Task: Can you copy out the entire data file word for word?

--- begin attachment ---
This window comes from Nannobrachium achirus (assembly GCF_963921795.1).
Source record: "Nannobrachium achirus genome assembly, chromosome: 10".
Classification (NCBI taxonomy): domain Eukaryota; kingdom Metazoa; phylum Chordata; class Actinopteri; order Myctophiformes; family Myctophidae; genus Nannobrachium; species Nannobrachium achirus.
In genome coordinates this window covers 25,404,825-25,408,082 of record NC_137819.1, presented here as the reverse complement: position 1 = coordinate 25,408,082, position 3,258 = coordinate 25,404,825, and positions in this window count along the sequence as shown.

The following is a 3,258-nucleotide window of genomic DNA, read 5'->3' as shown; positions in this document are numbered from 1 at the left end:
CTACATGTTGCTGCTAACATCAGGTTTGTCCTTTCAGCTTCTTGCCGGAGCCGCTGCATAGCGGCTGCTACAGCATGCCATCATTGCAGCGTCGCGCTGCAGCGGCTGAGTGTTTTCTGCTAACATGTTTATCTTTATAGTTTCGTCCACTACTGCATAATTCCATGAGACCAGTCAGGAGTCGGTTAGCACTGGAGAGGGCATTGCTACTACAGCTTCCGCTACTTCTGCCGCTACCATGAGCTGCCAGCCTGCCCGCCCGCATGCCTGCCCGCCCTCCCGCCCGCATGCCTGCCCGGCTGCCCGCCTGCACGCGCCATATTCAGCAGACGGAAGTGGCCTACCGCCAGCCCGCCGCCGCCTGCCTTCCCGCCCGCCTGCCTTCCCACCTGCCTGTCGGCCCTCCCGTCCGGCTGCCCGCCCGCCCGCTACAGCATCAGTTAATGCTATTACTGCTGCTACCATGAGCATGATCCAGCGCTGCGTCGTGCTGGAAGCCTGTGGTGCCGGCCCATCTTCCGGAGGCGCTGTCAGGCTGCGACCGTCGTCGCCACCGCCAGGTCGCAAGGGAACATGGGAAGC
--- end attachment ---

This window comes from Nannobrachium achirus (assembly GCF_963921795.1).
Source record: "Nannobrachium achirus genome assembly, chromosome: 10".
Classification (NCBI taxonomy): domain Eukaryota; kingdom Metazoa; phylum Chordata; class Actinopteri; order Myctophiformes; family Myctophidae; genus Nannobrachium; species Nannobrachium achirus.
In genome coordinates this window covers 25,404,825-25,408,082 of record NC_137819.1, presented here as the reverse complement: position 1 = coordinate 25,408,082, position 3,258 = coordinate 25,404,825, and positions in this window count along the sequence as shown.

The following is a 3,258-nucleotide window of genomic DNA, read 5'->3' as shown; positions in this document are numbered from 1 at the left end:
CTACATGTTGCTGCTAACATCAGGTTTGTCCTTTCAGCTTCTTGCCGGAGCCGCTGCATAGCGGCTGCTACAGCATGCCATCATTGCAGCGTCGCGCTGCAGCGGCTGAGTGTTTTCTGCTAACATGTTTATCTTTATAGTTTCGTCCACTACTGCATAATTCCATGAGACCAGTCAGGAGTCGGTTAGCACTGGAGAGGGCATTGCTACTACAGCTTCCGCTACTTCTGCCGCTACCATGAGCTGCCAGCCTGCCCGCCCGCATGCCTGCCCGCCCTCCCGCCCGCATGCCTGCCCGGCTGCCCGCCTGCACGCGCCATATTCAGCAGACGGAAGTGGCCTACCGCCAGCCCGCCGCCGCCTGCCTTCCCGCCCGCCTGCCTTCCCACCTGCCTGTCGGCCCTCCCGTCCGGCTGCCCGCCCGCCCGCTACAGCATCAGTTAATGCTATTACTGCTGCTACCATGAGCATGATCCAGCGCTGCGTCGTGCTGGAAGCCTGTGGTGCCGGCCCATCTTCCGGAGGCGCTGTCAGGCTGCGACCGTCGTCGCCACCGCCAGGTCGCAAGGGAACATGGGAAGC